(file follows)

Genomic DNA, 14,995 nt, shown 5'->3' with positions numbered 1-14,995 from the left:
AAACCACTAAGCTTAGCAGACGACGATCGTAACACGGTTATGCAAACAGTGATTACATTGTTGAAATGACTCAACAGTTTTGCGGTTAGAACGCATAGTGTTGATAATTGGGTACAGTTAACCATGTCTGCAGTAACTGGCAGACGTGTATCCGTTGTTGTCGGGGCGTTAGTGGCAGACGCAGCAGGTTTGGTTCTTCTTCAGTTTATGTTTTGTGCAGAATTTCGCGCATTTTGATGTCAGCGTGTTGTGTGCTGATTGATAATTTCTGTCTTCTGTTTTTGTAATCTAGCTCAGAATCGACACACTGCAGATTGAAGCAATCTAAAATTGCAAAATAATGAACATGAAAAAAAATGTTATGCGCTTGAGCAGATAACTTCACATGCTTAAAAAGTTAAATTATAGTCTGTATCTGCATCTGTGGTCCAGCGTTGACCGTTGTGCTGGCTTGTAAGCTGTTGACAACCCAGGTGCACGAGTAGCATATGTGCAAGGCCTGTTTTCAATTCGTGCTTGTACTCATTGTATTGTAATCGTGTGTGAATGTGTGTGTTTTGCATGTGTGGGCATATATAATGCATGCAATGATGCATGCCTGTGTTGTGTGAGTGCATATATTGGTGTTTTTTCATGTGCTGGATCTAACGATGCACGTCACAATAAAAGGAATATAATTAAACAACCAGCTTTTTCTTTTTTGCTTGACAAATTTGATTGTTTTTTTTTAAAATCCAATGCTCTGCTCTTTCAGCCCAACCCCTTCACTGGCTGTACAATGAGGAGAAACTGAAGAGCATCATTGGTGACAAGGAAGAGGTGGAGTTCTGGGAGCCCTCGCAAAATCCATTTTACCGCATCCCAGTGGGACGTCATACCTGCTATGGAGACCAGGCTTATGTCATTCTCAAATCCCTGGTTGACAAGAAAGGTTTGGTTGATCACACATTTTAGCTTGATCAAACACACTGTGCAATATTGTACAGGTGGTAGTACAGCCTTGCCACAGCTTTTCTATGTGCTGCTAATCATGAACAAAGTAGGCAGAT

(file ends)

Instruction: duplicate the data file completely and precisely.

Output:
Genomic DNA, 14,995 nt, shown 5'->3' with positions numbered 1-14,995 from the left:
AAACCACTAAGCTTAGCAGACGACGATCGTAACACGGTTATGCAAACAGTGATTACATTGTTGAAATGACTCAACAGTTTTGCGGTTAGAACGCATAGTGTTGATAATTGGGTACAGTTAACCATGTCTGCAGTAACTGGCAGACGTGTATCCGTTGTTGTCGGGGCGTTAGTGGCAGACGCAGCAGGTTTGGTTCTTCTTCAGTTTATGTTTTGTGCAGAATTTCGCGCATTTTGATGTCAGCGTGTTGTGTGCTGATTGATAATTTCTGTCTTCTGTTTTTGTAATCTAGCTCAGAATCGACACACTGCAGATTGAAGCAATCTAAAATTGCAAAATAATGAACATGAAAAAAAATGTTATGCGCTTGAGCAGATAACTTCACATGCTTAAAAAGTTAAATTATAGTCTGTATCTGCATCTGTGGTCCAGCGTTGACCGTTGTGCTGGCTTGTAAGCTGTTGACAACCCAGGTGCACGAGTAGCATATGTGCAAGGCCTGTTTTCAATTCGTGCTTGTACTCATTGTATTGTAATCGTGTGTGAATGTGTGTGTTTTGCATGTGTGGGCATATATAATGCATGCAATGATGCATGCCTGTGTTGTGTGAGTGCATATATTGGTGTTTTTTCATGTGCTGGATCTAACGATGCACGTCACAATAAAAGGAATATAATTAAACAACCAGCTTTTTCTTTTTTGCTTGACAAATTTGATTGTTTTTTTTTAAAATCCAATGCTCTGCTCTTTCAGCCCAACCCCTTCACTGGCTGTACAATGAGGAGAAACTGAAGAGCATCATTGGTGACAAGGAAGAGGTGGAGTTCTGGGAGCCCTCGCAAAATCCATTTTACCGCATCCCAGTGGGACGTCATACCTGCTATGGAGACCAGGCTTATGTCATTCTCAAATCCCTGGTTGACAAGAAAGGTTTGGTTGATCACACATTTTAGCTTGATCAAACACACTGTGCAATATTGTACAGGTGGTAGTACAGCCTTGCCACAGCTTTTCTATGTGCTGCTAATCATGAACAAAGTAGGCAGAT